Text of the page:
Transient flows and migration in granular suspensions: key role of Reynolds-like dilatancy [paper in JFM]

What is the flow resistance of a suspension subjected to a transient change in boundary conditions – such as during an impact? This work shows that the early stress response of the suspension may differ strongly from the prediction of the suspension balance model based on the steady-state rheology. A two-phase model incorporating a Reynolds-like dilatancy law can quantitatively capture the dilation/compaction dynamics of the suspension.

Athani et al J. Fluid Mech. 949 A9 (2022) 


Viscous to Inertial Transition in Dense Granular Suspensions [paper in Phys. Rev. Lett.]

Granular suspensions present a transition from a Newtonian rheology in the Stokes limit to a Bagnoldian rheology when inertia is increased. A custom rheometer that can be run in a pressure- or a volume-imposed mode is used to examine this transition in the dense regime close to jamming. By varying systematically the interstitial fluid, shear rate, and packing fraction in volume-imposed measurements, we show that the transition takes place at a Stokes number of 10 independent of the packing fraction. Using pressure-imposed rheometry, we investigate whether the inertial and viscous regimes can be unified as a function of a single dimensionless number based on stress additivity.

Tapia et al Phys. Rev. Lett. 129, 078001 (2022)


First “European ITN project Copermix” Workshop at IUSTI !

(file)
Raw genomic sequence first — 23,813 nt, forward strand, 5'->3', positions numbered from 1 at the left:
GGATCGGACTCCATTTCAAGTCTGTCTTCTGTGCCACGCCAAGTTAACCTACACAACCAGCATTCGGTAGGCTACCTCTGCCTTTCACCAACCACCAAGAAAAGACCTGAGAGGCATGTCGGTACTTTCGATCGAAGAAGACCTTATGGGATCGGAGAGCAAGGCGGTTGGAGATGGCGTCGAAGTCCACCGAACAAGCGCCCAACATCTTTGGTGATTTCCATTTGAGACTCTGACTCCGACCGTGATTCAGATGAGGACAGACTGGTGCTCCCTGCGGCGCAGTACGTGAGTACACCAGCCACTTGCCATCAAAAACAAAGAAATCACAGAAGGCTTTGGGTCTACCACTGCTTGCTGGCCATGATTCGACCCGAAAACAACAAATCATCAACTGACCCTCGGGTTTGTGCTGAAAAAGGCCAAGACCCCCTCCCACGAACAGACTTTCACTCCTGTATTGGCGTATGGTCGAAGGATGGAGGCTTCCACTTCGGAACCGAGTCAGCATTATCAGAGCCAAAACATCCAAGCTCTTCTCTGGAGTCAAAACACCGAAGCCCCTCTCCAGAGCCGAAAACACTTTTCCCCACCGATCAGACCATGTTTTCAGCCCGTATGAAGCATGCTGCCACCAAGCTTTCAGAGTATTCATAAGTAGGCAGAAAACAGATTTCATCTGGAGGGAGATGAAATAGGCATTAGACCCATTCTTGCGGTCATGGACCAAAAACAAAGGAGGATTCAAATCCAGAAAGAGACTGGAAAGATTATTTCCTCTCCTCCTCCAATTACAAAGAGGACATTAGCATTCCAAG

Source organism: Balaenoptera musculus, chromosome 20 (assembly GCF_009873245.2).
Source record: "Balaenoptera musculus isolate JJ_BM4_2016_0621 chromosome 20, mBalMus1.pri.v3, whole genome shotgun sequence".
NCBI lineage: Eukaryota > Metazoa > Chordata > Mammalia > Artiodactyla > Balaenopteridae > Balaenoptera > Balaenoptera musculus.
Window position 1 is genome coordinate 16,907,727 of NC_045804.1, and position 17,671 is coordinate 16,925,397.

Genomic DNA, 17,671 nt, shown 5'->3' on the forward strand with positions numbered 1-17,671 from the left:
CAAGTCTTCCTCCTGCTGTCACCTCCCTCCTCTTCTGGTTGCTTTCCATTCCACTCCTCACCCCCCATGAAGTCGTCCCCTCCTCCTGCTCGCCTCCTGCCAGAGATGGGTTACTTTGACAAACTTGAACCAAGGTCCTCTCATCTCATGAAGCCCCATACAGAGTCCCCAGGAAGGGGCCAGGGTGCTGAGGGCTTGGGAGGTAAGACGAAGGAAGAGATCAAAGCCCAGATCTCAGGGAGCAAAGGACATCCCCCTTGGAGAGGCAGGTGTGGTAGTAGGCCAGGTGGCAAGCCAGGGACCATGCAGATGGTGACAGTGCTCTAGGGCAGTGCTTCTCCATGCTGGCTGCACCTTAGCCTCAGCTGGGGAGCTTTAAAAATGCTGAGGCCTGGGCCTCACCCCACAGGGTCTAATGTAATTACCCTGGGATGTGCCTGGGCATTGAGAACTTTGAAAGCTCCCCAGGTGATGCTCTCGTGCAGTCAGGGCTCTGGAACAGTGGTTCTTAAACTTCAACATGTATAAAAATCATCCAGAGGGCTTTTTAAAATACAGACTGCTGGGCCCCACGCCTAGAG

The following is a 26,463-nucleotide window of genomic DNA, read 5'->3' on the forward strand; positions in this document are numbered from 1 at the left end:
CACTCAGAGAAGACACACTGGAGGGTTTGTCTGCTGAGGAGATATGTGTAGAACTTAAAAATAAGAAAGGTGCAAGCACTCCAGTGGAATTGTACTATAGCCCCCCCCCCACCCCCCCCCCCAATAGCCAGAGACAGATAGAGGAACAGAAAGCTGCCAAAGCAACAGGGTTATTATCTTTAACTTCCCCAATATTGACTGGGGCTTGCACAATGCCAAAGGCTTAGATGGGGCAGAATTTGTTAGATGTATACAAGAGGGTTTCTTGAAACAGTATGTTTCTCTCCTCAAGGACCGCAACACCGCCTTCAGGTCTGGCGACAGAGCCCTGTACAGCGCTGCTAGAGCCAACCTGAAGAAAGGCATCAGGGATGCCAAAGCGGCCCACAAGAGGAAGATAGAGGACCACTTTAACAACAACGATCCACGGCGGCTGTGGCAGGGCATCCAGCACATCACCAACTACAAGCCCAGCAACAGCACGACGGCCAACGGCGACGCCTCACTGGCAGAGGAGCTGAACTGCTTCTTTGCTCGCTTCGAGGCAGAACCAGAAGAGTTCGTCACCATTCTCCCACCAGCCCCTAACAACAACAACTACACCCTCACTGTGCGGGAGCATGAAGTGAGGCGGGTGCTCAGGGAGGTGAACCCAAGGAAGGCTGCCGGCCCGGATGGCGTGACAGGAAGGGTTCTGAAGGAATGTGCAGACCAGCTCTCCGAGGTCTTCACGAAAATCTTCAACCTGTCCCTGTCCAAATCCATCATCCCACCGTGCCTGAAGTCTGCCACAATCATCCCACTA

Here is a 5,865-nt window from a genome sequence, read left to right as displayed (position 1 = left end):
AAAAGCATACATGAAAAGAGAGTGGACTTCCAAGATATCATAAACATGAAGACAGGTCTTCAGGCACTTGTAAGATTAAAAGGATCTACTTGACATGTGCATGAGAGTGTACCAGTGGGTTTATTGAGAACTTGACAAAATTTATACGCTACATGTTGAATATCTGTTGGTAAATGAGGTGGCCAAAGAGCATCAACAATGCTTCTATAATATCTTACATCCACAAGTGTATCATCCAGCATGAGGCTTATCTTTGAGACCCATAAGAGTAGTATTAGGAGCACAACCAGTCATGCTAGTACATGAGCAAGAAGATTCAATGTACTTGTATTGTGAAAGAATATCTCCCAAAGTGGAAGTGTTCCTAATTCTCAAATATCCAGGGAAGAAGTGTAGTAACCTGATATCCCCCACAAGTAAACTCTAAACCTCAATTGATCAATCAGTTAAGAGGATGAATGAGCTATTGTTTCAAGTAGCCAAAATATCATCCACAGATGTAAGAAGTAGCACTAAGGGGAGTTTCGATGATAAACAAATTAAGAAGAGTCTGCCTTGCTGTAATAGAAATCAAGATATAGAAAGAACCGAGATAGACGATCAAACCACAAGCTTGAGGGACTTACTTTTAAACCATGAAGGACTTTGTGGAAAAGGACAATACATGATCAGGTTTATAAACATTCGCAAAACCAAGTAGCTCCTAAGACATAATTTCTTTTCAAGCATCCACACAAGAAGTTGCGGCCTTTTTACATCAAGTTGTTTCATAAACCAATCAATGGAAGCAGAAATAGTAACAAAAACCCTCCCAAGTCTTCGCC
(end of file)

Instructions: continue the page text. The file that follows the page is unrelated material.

This workshop aims at providing common high-level phenomenological and theoretical background about the new lamellar description of mixing, and first contacts with state of the art experimental and computational techniques. It will be held at the IUSTI institution in Marseille, with dedicated lab training session on experimental techniques in our team.  

You can download the program here:



Bubble casting soft robotics [paper in Nature]

Inspired by living organisms, soft robots are developed from intrinsically compliant materials, enabling continuous motions that mimic animal and vegetal movement. Here we demonstrate a new all-in-one methodology for the fabrication and the programming of soft machines. Instead of relying on the assembly of individual parts, our approach harnesses interfacial flows in elastomers that progressively cure to robustly produce monolithic pneumatic actuators whose shape can easily be tailored to suit applications ranging from artificial muscles to grippers. 

Jones et al Nature 599, 229-233 (2021) 


Transmission of droplet-conveyed infectious agents such as SARS-CoV-2 by speech and vocal exercises during speech therapy [paper in European Archives of Oto-Rhino-Laryngology]

The Infectious agents, such as SARS-CoV-2, can be carried by droplets expelled during breathing. The spatial dissemination of droplets varies according to their initial velocity. Combining experimental visualization of droplet exhalation and computation fluid dynamic, we determine the velocity of the exhaled air during vocal exercises. Our study revealed that vocal exercises produce a slower airflow than long exhalation. Speech therapy should, therefore, not be associated with an increased risk of contamination when implementing standard recommendations..